29. Miscellaneous Plant Stimulants • Betel Nuts (seed of betel palm) • Used by 200 million people in Arab world, India and Asia • Effects similar to nicotine • High doses can be toxic and produce psychological dependence • Yohimbine • Spicy extract from African yohimbe tree • Used in tea • Medicine • Aphodisiac • Produces mild euphoria and occassional hallucinations

  30. Miscellaneous Plant Stimulants • Ephedra • Ephedra bush • Mild stimulant used as medicine, tea & tonic • Also used by athletes for energy boost • Banned in U.S. because of overdoses • This drug and synthetic version is main ingredients in methamphetamine & methcathione • Herbal Ecstasy and Herbal Nexus are two herbal products marketed as stimulants and as buffers for illegal drugs • Contains herbal forms of ephdrine, caffeine, herbs and vitamines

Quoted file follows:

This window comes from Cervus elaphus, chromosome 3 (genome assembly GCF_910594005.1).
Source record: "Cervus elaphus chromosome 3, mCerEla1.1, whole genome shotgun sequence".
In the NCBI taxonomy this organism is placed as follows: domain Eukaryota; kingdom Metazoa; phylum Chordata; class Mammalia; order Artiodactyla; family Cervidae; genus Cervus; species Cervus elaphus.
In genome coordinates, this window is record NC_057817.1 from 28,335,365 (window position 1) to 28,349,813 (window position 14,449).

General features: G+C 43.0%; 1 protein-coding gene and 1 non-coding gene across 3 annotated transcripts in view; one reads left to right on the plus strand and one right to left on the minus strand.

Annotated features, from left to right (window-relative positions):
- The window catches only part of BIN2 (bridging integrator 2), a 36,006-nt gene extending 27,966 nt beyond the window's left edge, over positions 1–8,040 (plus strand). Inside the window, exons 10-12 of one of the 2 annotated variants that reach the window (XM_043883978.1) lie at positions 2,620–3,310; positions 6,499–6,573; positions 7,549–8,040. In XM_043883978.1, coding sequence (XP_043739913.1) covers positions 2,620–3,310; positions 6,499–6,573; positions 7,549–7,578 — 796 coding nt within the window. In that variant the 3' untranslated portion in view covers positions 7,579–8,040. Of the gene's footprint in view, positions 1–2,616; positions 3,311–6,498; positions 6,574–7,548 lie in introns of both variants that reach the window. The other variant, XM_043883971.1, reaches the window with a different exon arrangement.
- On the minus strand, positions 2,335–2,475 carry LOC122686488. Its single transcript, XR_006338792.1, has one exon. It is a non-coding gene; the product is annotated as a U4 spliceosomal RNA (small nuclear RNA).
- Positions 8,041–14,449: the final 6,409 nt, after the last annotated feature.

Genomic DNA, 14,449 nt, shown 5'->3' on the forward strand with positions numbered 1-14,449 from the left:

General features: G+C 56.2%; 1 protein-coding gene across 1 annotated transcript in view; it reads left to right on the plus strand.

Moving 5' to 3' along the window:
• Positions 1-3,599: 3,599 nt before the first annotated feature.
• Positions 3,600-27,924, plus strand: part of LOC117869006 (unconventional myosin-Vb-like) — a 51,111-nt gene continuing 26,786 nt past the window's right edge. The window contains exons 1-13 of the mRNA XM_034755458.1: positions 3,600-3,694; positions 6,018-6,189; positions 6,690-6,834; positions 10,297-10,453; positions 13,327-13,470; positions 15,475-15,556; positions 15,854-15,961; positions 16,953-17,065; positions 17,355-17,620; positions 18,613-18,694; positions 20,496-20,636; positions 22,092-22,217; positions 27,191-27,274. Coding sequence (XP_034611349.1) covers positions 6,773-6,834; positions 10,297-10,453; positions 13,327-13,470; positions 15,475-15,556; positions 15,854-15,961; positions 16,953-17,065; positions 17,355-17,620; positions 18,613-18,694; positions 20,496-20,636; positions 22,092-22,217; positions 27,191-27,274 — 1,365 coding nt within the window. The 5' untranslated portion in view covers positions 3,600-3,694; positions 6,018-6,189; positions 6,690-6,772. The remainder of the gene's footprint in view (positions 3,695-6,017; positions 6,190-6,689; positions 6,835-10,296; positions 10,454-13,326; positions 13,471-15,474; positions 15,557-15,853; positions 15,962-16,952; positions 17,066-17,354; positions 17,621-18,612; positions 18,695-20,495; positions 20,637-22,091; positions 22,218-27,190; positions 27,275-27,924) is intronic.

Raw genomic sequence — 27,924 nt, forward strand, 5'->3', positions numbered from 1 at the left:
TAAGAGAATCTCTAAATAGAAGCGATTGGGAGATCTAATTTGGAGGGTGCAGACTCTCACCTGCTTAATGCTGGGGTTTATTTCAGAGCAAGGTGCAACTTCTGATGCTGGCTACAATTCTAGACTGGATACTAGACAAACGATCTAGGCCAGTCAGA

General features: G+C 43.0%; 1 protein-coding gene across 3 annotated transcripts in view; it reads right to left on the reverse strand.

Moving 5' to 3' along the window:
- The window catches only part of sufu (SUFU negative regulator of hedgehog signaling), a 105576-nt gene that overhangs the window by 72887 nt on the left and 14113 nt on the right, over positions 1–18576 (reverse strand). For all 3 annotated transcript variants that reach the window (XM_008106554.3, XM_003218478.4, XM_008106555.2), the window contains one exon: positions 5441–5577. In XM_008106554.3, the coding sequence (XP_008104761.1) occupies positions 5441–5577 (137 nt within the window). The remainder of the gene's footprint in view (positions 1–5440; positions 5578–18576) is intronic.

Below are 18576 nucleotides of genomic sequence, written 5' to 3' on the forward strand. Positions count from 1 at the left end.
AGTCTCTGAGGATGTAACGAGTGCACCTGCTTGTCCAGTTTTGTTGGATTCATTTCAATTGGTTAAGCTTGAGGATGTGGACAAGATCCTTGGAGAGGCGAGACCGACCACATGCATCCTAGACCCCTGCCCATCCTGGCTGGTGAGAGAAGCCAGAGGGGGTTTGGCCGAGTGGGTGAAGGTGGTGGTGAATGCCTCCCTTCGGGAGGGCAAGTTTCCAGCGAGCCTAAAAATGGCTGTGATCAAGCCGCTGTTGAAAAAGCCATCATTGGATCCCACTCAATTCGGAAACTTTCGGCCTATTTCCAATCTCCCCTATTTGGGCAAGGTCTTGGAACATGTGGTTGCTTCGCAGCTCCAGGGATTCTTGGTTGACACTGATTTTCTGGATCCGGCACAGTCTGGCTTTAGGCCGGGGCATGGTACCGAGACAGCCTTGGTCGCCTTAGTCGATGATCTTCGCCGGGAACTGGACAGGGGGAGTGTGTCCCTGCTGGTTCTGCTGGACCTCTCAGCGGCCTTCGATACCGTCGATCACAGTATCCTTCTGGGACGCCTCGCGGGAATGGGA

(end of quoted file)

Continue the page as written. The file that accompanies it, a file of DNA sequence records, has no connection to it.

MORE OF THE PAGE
31. Miscellaneous Plant Stimulants • Caffeine • Most popular stimulant in the world • Found in teas, coffee, soft drinks, chocolate & hundreds of medications • History • Tea: drunk in China as early as 2700 B.C. • Introduced to Europe in 16th Century • Coffee: Cultivated in Ethiopia A.D. 650 and spread to Arabia then Europe • Classified as a drug and banned in many cultures • Cocoa: Mayan and Aztec royalty • Only small amount of caffeine in cocoa

  32. Miscellaneous Plant Stimulants • Pharmacology • Classified as an akaloid of the chemical class called xanthines • Found in more than 60 plants • Takes 15-35 hours for 95% of the caffeine to be excrete by the body • Physical and Mental Effects • Mild stimulant • 5-7 cups of coffee can cause anxiety, insomnia, nervousness • Higher doses can cause muscle twitching, increased heart rate, palpatations • Letal at about 10 grams (100 cups of coffee)